How to Navigate Buyer Waiting Lists at Galleries Without Being Dissed or Tricked
How can art dealers use intense demand to their advantage?
In his latest Wall Street Journal contribution, Daniel Grant tackles the thorny subject of buyer waiting lists at galleries—created when demand for a particularly hot artist outstrips supply and dealers are forced to make strategic decisions about which clients will be able to make the coveted purchase.
Though ostensibly meant to create a fair playing field by establishing a first come first served order for buyers—these lists can wind up serving other purposes that appear to be advantageous to the dealers who create them. This includes helping a dealer amass background information on a person or give them the upper hand in negotiating—such as making the buyer purchase two works or a work by a different artist in order to get the one they really want.
artnet News’ Brian Boucher explored this phenomenon in a story this past summer: “How Powerful Dealers Manipulate Collectors to Buy Artwork and Other Market Secrets.”
Not surprisingly, museums often top waiting lists since there is hardly any better stamp of approval available than institutional support when it comes to boosting an artist’s reputation and market.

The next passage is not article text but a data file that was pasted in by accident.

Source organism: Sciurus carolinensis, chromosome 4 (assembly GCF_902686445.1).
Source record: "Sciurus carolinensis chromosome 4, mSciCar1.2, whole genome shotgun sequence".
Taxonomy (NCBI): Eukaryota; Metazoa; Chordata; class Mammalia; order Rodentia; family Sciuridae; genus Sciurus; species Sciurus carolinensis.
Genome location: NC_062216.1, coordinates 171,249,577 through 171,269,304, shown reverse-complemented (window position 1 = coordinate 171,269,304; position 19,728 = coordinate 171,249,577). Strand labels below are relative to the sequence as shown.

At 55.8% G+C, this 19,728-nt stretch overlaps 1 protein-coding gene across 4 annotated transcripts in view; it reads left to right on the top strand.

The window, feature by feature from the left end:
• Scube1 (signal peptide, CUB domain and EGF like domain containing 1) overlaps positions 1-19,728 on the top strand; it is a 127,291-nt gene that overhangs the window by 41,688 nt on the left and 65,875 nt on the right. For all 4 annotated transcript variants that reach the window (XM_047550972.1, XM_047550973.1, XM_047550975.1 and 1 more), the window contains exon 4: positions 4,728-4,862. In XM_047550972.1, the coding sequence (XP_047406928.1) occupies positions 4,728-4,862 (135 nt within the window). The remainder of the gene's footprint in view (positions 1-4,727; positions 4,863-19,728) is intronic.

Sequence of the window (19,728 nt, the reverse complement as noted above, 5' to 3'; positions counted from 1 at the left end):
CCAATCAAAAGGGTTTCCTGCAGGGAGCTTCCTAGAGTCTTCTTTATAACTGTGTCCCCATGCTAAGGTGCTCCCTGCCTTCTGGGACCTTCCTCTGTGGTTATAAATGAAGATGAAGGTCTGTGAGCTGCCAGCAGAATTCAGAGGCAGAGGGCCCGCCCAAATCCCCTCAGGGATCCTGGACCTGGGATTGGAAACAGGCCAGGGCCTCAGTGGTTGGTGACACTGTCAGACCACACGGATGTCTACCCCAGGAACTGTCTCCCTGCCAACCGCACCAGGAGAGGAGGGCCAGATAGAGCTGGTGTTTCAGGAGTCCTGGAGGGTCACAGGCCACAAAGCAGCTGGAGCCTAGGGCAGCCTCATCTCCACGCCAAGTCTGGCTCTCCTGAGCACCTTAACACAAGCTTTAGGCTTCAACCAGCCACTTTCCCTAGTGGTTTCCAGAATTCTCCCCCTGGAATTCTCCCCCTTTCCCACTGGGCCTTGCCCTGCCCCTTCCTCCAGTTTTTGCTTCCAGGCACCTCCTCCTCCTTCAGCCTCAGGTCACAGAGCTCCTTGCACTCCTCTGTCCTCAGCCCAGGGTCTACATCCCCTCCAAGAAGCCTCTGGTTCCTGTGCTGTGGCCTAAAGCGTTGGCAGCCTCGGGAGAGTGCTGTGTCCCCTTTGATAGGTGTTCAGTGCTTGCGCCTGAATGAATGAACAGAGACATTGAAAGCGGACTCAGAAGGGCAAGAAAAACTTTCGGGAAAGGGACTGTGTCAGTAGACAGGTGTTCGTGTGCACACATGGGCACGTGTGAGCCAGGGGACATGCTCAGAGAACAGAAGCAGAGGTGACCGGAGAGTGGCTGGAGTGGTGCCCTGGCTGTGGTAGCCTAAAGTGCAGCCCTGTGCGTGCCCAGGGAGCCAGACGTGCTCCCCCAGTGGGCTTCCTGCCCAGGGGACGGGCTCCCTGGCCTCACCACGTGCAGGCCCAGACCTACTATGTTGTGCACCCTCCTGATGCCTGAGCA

Grant points out: “For someone new to collecting, being put on a waiting list can help them build a relationship with a gallery or dealer. But, in turn, they can expect lots of questions for the privilege. Waiting lists contain pages of notes about buyers, identifying not just who they are, but what they buy and what they are looking for.”
Perhaps the most valuable piece of advice in the story is Pace Gallery president Marc Glimcher’s warning to collectors “not to buy something you don’t like.” He continues, “It doesn’t do anything for the buyer or the buyer’s relationship with the gallery, and it doesn’t help the artist.”
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